Robert Eringer

ZIONIST ORGANIZATION OF AMERICA.

The history of the Zionist movement in the U.S. begins in the early 1880’s when Hoveve Zion, or Lovers of Zion, societies were formed by Russian immigrants in New York, Baltimore, and Chicago. Dr. Joseph Bluestone, who practiced medicine and wrote poetry, was the founder of the New York Lovers of Zion group. Bluestone believed that Zionism should serve a spiritual purpose and safeguard American Jewry against assimilation. In 1897, the two-year-old Zion Society of Chicago was the only such group to send a delegate to the First Zionist Congress held in Basel.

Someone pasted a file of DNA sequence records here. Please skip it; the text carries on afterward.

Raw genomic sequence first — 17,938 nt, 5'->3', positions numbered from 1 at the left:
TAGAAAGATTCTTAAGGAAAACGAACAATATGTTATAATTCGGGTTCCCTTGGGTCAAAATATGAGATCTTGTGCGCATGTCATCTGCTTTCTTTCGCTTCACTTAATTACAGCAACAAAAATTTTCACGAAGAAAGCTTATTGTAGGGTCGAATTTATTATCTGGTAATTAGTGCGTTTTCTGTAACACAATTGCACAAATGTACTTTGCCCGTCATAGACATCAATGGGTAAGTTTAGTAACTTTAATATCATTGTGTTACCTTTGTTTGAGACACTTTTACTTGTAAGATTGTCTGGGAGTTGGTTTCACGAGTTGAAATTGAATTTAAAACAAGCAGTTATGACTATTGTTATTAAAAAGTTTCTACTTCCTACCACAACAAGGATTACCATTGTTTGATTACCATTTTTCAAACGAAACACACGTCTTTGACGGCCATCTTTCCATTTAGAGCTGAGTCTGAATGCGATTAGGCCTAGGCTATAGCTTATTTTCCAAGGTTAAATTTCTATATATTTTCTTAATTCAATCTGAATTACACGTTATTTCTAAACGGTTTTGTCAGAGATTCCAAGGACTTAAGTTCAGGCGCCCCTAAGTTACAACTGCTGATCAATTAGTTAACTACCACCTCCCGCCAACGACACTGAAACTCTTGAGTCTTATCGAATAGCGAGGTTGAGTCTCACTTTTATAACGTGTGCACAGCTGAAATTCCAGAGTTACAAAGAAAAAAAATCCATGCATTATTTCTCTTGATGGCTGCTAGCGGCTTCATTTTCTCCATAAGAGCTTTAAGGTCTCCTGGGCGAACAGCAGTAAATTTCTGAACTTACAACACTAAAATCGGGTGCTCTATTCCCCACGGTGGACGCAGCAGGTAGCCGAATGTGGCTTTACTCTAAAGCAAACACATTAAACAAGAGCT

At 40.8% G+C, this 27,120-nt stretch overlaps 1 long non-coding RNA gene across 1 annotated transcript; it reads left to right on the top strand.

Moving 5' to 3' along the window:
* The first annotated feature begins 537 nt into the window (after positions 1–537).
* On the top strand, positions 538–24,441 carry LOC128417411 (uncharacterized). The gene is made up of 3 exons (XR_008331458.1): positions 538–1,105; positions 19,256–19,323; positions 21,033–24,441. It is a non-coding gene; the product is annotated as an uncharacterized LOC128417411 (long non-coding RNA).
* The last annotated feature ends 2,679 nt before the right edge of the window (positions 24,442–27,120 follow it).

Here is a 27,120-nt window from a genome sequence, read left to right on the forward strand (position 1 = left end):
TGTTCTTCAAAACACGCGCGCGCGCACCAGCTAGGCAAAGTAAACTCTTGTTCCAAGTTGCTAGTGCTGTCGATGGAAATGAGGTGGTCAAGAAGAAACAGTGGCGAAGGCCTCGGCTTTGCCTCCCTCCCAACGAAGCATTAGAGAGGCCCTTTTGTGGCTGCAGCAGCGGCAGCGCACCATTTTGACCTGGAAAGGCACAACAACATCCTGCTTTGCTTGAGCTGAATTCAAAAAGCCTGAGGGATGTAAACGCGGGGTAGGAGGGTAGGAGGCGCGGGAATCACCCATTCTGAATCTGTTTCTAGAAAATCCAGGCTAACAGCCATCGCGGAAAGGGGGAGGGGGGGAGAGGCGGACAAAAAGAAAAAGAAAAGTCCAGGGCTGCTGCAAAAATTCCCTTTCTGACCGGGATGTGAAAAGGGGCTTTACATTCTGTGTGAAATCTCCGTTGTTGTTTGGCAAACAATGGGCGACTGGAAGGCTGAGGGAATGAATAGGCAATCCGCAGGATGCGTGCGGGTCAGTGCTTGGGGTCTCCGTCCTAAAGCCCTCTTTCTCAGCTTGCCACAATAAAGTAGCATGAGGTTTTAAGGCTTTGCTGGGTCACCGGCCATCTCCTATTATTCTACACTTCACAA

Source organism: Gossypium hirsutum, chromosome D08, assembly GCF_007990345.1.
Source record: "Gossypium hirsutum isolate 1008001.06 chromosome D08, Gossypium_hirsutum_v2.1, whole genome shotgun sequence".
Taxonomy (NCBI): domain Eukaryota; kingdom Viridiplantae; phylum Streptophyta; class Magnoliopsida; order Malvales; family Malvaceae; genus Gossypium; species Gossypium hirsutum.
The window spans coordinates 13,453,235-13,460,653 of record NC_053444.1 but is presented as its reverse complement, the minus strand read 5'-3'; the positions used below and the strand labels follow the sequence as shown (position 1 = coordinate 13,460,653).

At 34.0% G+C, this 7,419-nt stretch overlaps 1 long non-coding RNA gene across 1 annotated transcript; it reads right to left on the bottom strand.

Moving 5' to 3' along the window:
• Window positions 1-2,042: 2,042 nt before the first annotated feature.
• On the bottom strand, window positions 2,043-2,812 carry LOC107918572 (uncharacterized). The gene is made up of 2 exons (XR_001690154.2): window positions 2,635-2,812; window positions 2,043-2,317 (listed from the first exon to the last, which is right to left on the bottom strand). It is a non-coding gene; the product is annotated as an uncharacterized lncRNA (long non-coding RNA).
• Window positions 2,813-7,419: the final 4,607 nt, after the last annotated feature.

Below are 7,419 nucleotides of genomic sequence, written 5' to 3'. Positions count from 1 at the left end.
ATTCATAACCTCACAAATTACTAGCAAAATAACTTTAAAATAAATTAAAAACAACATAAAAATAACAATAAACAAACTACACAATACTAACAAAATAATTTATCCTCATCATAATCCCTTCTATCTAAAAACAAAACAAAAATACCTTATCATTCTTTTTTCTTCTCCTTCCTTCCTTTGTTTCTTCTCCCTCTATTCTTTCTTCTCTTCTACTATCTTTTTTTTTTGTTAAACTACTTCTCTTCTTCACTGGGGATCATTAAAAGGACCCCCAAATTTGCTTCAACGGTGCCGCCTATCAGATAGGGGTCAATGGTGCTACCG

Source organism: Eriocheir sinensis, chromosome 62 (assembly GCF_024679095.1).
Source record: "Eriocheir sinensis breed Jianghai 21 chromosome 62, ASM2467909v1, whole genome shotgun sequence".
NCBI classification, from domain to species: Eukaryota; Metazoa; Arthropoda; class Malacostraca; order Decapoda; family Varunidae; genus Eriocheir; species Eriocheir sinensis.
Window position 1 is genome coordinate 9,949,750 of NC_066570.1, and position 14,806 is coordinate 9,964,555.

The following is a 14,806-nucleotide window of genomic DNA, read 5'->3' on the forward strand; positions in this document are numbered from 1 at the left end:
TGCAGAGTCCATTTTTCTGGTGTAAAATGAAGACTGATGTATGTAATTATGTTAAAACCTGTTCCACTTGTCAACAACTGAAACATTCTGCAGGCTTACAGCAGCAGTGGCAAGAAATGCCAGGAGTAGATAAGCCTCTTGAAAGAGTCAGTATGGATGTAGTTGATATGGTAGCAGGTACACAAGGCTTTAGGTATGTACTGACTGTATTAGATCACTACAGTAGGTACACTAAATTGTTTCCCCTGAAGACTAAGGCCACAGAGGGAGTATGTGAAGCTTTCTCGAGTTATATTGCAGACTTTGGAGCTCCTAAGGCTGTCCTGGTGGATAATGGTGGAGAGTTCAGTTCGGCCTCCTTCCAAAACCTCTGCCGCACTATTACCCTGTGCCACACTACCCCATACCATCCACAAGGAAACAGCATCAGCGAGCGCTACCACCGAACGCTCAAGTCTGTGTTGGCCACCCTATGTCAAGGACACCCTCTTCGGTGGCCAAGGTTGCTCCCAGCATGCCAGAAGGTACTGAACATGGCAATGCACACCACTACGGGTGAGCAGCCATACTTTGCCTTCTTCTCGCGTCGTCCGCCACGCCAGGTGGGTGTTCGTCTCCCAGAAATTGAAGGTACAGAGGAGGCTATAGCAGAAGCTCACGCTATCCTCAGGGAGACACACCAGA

Stimulated by the reports from this Congress, the Federation of American Zionists was organized in 1898 at a national conference in New York. Professor Richard Gottheil was the first president of the federation, and Rabbi Stephen S. Wise its first secretary. The following year, a young journalist, Louis Lipsky, founded the Maccabean, the monthly that became the official Zionist publication. The periodical later changed its name to The New Palestine and finally to The American Zionist. By 1900, there were more than 100 societies all over the country. In addition to those already mentioned, a brilliant group of men including Harry Friedenwald and Benjamin Szold of Baltimore and Judah L. Magnes of New York were the leaders of the infant movement. Yet, until World War I, its growth was rather slow. Young Judea was organized in 1907 as the youth department of the federation, and Hadassah, the Women’s Zionist Organization of America, was founded in 1912. When World War I broke out in 1914, the role of American Zionism assumed new importance. The American Zionists were practically cut off from the European Zionist headquarters. Louis Lipsky, then chairman of the Zionist Federation, and Shmaryahu Levin, a member of the World Zionist Executive then visiting in the U.S., called an extraordinary conference to cope with the emergency. This conference established the Provisional Committee for Zionist Affairs under the chairmanship of Louis D. Brandeis. In its Berlin headquarters, the World Zionist Executive acted to avoid the splitting of Zionist forces between the contending hostile powers of the war by transferring its authority to the Provisional Committee. The Committee functioned until 1918, managing the Zionist institutions in Palestine and financing Zionist political activities in various war zones. Most important were the negotiations conducted by Brandeis and the Committee which contributed so largely to the issuance of the Balfour Declaration, and were so responsible for obtaining American backing for it.